In 1964, the magazine tried again. By this time, it was promoting itself as right in sync with the baby boomers, and Gottlieb was a member of an older generation, so he was satirically described as having a “science-teacher mustache,” and “science teacher humor.” The story employing these phrases ran on the same page as a story about Jasper Johns, described as doing the twist amid the “hip din” of art world parties, a cool cat if there ever was one. The two stories were titled, respectively, “The Older” and “The Younger.” Yuk.
Irving Sandler, in his trail-blazing “Triumph of American Painting” (1970) recognized that Gottlieb was important enough to rate a major entry, but couldn’t really shoehorn him into either of his two categories of “action painters” and “color field painters.” And Norman Kleeblatt, of The Jewish Museum, was so bollixed by Gottlieb that he left him out altogether of his 2008 exhibition, “Action/Abstraction.” Somehow, however, this artist has survived all these slings and arrows. Pace, which has represented the Gottlieb Estate since 2002, has given him a number of shows at its 57th Street gallery, but this time -- for the first time– elected to show him in one of their more spacious Chelsea galleries.
It was a very pleasurable show – not perfect, of course, and nowhere near as comprehensive as the retrospective I saw at the Corcoran Gallery in Washington in 1981, organized by Sanford Hirsch and Mary Davis MacNaughton. But the 12 paintings on view were all sizeable, with the widest 15 feet across, and the tallest, 11 feet high. A token attempt was made to show the range of Gottlieb’s mature period, as he blossomed out in the early 50s, first with his “unstill lifes” and “labyrinths,” then proceeding on to his “imaginary landscapes,” “frozen sounds,” and finally (in 1957) attaining his best-known image, the “burst”– which, in its initial form, was composed of a round red ball above, on a white field, and a black bushy shape below.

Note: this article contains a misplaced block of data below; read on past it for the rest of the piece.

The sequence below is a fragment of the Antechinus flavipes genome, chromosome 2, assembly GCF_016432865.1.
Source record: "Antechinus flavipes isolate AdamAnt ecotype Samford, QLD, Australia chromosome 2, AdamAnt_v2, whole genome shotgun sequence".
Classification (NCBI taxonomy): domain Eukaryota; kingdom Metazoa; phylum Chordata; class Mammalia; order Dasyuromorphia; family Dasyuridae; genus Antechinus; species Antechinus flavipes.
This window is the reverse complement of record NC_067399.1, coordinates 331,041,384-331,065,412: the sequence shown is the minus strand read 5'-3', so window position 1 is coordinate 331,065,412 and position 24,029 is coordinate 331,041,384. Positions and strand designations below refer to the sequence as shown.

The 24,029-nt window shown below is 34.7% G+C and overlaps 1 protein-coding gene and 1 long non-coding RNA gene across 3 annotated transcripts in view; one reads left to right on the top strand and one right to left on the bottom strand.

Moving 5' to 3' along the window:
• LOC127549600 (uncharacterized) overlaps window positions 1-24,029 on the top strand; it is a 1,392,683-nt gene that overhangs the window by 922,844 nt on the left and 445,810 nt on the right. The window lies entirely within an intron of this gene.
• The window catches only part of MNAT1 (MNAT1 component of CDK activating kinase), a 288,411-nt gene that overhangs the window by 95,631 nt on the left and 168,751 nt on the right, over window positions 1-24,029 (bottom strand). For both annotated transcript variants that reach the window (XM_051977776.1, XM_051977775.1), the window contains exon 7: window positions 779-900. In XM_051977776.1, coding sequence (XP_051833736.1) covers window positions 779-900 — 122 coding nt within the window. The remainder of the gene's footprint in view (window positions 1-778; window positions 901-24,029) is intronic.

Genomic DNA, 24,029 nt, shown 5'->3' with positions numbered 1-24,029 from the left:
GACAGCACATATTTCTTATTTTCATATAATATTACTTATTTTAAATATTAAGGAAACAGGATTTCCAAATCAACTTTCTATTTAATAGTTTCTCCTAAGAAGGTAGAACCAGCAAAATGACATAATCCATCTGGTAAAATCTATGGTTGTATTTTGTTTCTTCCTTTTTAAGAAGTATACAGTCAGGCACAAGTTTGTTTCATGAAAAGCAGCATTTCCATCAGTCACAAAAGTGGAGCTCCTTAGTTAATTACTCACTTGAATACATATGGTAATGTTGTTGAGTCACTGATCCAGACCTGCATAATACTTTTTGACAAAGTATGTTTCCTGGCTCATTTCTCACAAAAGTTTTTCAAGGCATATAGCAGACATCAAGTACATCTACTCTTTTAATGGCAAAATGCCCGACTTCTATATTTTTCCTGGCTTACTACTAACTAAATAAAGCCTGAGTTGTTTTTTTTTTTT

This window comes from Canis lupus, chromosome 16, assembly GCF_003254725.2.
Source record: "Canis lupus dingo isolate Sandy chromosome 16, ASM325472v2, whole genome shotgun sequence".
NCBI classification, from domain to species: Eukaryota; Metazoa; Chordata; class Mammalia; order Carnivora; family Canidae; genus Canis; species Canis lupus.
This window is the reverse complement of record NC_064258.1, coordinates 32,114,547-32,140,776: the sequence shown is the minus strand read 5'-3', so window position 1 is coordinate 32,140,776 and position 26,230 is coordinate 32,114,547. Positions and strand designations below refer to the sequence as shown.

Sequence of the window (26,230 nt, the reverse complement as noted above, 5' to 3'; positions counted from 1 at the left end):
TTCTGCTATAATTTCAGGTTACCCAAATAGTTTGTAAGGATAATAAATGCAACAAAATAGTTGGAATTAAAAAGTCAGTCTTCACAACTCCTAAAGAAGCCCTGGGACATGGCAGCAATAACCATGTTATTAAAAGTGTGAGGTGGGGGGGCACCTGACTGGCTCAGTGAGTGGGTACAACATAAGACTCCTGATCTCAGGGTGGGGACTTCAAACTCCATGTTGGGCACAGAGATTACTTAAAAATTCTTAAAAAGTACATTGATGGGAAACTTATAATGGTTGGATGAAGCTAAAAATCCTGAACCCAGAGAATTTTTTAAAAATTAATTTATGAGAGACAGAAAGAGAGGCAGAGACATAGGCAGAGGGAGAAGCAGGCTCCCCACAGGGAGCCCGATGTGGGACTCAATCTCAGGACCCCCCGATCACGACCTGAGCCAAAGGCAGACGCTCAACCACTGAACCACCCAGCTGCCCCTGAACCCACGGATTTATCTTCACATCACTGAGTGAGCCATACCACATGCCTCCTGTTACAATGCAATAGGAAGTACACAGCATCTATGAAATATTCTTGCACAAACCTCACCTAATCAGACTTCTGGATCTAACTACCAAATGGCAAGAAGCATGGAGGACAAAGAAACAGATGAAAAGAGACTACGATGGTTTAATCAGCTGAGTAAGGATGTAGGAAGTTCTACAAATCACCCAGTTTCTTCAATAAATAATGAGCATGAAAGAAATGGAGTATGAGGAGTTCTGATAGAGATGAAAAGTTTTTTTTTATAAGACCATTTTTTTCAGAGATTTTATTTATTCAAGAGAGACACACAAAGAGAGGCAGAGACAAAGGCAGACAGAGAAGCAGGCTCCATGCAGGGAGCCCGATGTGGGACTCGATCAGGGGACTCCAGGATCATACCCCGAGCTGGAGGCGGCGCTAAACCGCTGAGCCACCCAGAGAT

At the same time, the paintings chosen for this exhibition were comparatively “clean,” in the sense that the forms in them were almost always sharp and discrete, without the additional lively messiness that Gottlieb was also capable of. And none of the bursts in the show replaced the bushy shape below with a horizontal straight line, long or short, though Gottlieb could use such lines to express a wicked wit. Still, the dominant theme was the burst, as seen in a half-dozen changes and permutations – nor is this terribly surprising, since only two out of the paintings on display date to before 1957 – the handsome labyrinth, “Black, White, Pink” (1954), and the vigorously monstrous “Unstill Life III,” (1954-56).
It may be that this clean simplicity was emphasized to bolster Gottlieb’s supposed claims (as expressed in the press release) to be a forerunner of minimalism, or (though I am merely speculating here) it may simply reflect the fact that the estate is now left with a preponderance of bursts, and variations upon bursts, from the 60s and early 70s (after all, it has presumably been selling off its holdings since the artist’s death, nearly 40 years ago, and the paintings from the 50s were most likely the first to go).